Angela Lueking
Wednesday, April 17, 2013

Last year Professor Angela Lueking was awarded a highly competitive Marie Curie International Incoming Fellowship to partner with researchers at the University of Crete to study basics of hydrogen adsorption and diffusion on surfaces. The Marie Curie International Incoming Fellowship is open to top non-European researchers to work on projects in Europe. The fellowship helps to develop research cooperation between Europe and other parts of the world.

The fellowship provided Lueking with funding for one year to work and live in Crete. Her work at the University of Crete has focused on synthesizing catalyzed nanoporous materials that have superior hydrogen uptake and moderate pressures using the hydrogen spillover mechanism. Hydrogen spillover involves the addition of a catalyst to a high-surface area microporous support, such that the catalyst acts as a source for atomic hydrogen, the atomic hydrogen diffuses from the catalyst to the support, and ideally, the support provides a high number of tailored surface binding sites to maximize the number of atomic hydrogens interacting with the surface.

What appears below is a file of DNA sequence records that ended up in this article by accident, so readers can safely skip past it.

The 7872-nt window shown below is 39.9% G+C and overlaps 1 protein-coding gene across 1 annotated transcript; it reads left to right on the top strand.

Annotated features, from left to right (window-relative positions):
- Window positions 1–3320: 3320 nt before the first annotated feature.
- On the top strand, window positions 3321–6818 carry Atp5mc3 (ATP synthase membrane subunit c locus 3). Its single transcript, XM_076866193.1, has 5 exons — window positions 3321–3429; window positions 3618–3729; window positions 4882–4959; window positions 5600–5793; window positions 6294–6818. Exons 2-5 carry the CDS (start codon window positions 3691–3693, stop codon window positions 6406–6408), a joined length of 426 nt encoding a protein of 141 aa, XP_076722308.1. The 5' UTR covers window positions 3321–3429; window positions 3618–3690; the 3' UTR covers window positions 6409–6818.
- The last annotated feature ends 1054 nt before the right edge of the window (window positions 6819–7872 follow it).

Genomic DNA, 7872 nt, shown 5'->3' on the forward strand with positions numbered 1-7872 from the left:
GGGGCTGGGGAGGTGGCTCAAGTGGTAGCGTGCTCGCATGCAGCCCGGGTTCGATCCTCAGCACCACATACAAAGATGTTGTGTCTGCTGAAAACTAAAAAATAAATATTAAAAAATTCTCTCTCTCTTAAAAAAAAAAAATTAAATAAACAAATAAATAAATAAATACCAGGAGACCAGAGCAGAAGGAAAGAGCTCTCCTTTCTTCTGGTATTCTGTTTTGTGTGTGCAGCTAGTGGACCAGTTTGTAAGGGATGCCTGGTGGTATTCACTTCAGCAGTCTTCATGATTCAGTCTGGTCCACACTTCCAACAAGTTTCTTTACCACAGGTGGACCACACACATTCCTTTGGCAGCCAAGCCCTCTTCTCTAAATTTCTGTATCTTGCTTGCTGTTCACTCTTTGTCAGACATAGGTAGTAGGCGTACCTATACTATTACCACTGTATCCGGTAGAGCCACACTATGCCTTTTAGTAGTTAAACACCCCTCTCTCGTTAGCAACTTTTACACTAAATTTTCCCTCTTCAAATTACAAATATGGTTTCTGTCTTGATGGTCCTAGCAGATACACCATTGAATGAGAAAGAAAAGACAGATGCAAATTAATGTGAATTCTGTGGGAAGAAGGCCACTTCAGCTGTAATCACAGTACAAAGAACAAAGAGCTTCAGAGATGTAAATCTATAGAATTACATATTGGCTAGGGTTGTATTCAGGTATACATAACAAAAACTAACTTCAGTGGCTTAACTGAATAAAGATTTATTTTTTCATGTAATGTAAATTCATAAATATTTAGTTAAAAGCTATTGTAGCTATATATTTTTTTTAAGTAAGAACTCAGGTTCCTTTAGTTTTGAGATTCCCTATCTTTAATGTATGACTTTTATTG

Lueking has been working alongside George Froudakis from the University of Crete, whose theoretical calculations (with George Psofogiannakis, a current Marie Curie fellow) provided the first multi-scale modelling of the hydrogen spillover mechanism. Their work is incredibly timely, as the hydrogen spillover mechanism has become highly controversial in the past two years, due largely to discrepancies between laboratories, and even variations of the magnitude of uptake observed for materials prepared with near-identical techniques within the same laboratory.

Lueking recently presented a seminar at the University of Crete to summarize her findings as her fellowship draws to a close. She presented a combined approach of in situ spectroscopic techniques and theoretical multi-scale modelling calculations that are being used to resolve the hydrogen spillover mechanism and illuminate the nature of the exact surface sites and structures responsible for the high uptake in select materials. Her seminar discussed the first direct spectroscopic evidence of a reversible room temperature carbon-hydrogen wag mode, and how this experimental data was used to modify model chemistry in density functional calculations.

Ultimately, the goal of this project is to not only resolve the hydrogen spillover controversy, but to use the findings to design new materials for hydrogen storage and catalytic hydrogenation as well as explore an extended collaboration to combine the work of Lueking and Froudakis.